Plugin component

# Receiving camera frames from the SDK

Camera frames can be received by registering to the Plugin component's OnCameraFrameAvailable event. The following example shows how to convert the received CameraFrame (see class documentation (opens new window)) into a Color32 array, which then could e.g. be used to input into another library.

using UnityEngine;
using System.Runtime.InteropServices;
using Wikitude;

    public void OnCameraFrameAvailable(CameraFrame frame) {
        // Extract the data from the native frame into a Color32 array.
        var metadata = frame.ColorMetadata;
        var data = new Color32[metadata.Width * metadata.Height];
        if (metadata.ColorSpace == FrameColorSpace.RGBA) {
            var rawBytes = new byte[frame.ColorData[0].DataSize];
            Marshal.Copy(frame.ColorData[0].Data, rawBytes, 0, (int)frame.ColorData[0].DataSize);

            for (int i = 0; i < metadata.Width * metadata.Height; ++i) {
                data[i] = new Color32(rawBytes[i * 4], rawBytes[i * 4 + 1], rawBytes[i * 4 + 2], rawBytes[i * 4 + 3]);

        // See the PluginController.cs in the samples on how to handle other ColorSpaces

Instead of a Color32 array, the frame's native pointer can also be directly used to create a Texture2D. The sample below shows how to do this if the texture format is RGBA32.

using UnityEngine;
using System.Runtime.InteropServices;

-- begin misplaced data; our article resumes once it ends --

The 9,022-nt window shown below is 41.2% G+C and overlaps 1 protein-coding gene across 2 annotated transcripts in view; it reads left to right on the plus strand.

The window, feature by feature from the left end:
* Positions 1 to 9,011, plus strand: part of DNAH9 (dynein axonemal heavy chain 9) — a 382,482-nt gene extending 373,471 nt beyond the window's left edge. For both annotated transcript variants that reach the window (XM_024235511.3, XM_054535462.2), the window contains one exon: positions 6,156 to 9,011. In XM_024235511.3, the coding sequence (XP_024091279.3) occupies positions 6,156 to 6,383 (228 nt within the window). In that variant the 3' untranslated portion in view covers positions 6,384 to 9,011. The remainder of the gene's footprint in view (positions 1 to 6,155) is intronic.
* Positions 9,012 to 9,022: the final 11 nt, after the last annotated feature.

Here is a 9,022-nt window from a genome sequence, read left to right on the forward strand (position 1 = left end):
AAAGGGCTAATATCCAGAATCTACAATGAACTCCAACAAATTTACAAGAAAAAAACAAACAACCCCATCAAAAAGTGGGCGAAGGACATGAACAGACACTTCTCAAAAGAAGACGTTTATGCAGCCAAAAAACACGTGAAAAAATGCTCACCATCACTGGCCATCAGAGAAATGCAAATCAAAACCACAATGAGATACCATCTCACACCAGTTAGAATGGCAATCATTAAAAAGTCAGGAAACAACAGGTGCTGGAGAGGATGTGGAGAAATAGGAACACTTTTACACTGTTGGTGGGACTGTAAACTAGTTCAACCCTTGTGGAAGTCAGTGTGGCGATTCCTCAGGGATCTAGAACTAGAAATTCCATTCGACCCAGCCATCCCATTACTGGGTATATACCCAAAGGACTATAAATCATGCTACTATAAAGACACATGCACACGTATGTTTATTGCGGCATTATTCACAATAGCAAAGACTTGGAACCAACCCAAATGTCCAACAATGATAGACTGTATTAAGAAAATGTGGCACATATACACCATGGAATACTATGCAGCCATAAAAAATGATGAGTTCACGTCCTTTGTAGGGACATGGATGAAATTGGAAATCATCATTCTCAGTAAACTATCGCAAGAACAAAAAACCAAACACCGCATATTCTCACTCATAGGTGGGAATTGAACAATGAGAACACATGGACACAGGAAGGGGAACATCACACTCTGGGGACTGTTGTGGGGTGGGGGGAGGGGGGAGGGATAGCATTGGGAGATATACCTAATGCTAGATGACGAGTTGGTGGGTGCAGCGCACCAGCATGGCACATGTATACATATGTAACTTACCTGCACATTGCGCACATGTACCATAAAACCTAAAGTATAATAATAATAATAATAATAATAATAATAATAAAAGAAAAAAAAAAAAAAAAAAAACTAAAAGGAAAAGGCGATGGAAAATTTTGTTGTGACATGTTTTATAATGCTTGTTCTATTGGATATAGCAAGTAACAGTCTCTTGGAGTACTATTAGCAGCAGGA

using Wikitude;

    public void OnCameraFrameAvailable(CameraFrame frame) {
        // Extract the data from the native frame into a Texture 2D array.
        Texture2D texture = new Texture2D(frame.ColorMetadata.Width, frame.ColorMetadata.Height, TextureFormat.RGBA32, false);
        texture.LoadRawTextureData(frame.ColorData[0].Data, (int)frame.ColorData[0].DataSize);

# Inputing camera frames into the SDK

Camera frames can be send to the SDK by passing a CamerFrame object (see class documentation (opens new window)) to the Plugin component's NotifyNewCameraFrame method. The Has Input Module in the component has to be set therefore. Additionally, the Requests Camera Frame Rendering flag can be set to also render the inputed frame (besides running the computer vision algorithms on it) and the Invert Frame flag can be set if the ipnut's source is delivering inverted frames. The following sample shows how to input a simple Texture2D texture into the SDK.

using UnityEngine;
using System.Collections.Generic;
using System.Runtime.InteropServices;
using Wikitude;

    public Plugin InputPlugin;
    public Texture2D InputTexture;

    private int _frameIndex = 0;

    private void InputTexture2D() {
        var metadata = new ColorCameraFrameMetadata {
            Width = InputTexture.width,
            Height = InputTexture.height,
            ColorSpace = FrameColorSpace.RGBA

        Color32[] pixels = InputTexture.GetPixels32();
        var handle = GCHandle.Alloc(pixels, GCHandleType.Pinned);

        var wikitudePlane = new CameraFramePlane {
            Data = handle.AddrOfPinnedObject(),
            DataSize = (uint) pixels.Length * 4,
            PixelStride = 1,
            RowStride = InputTexture.width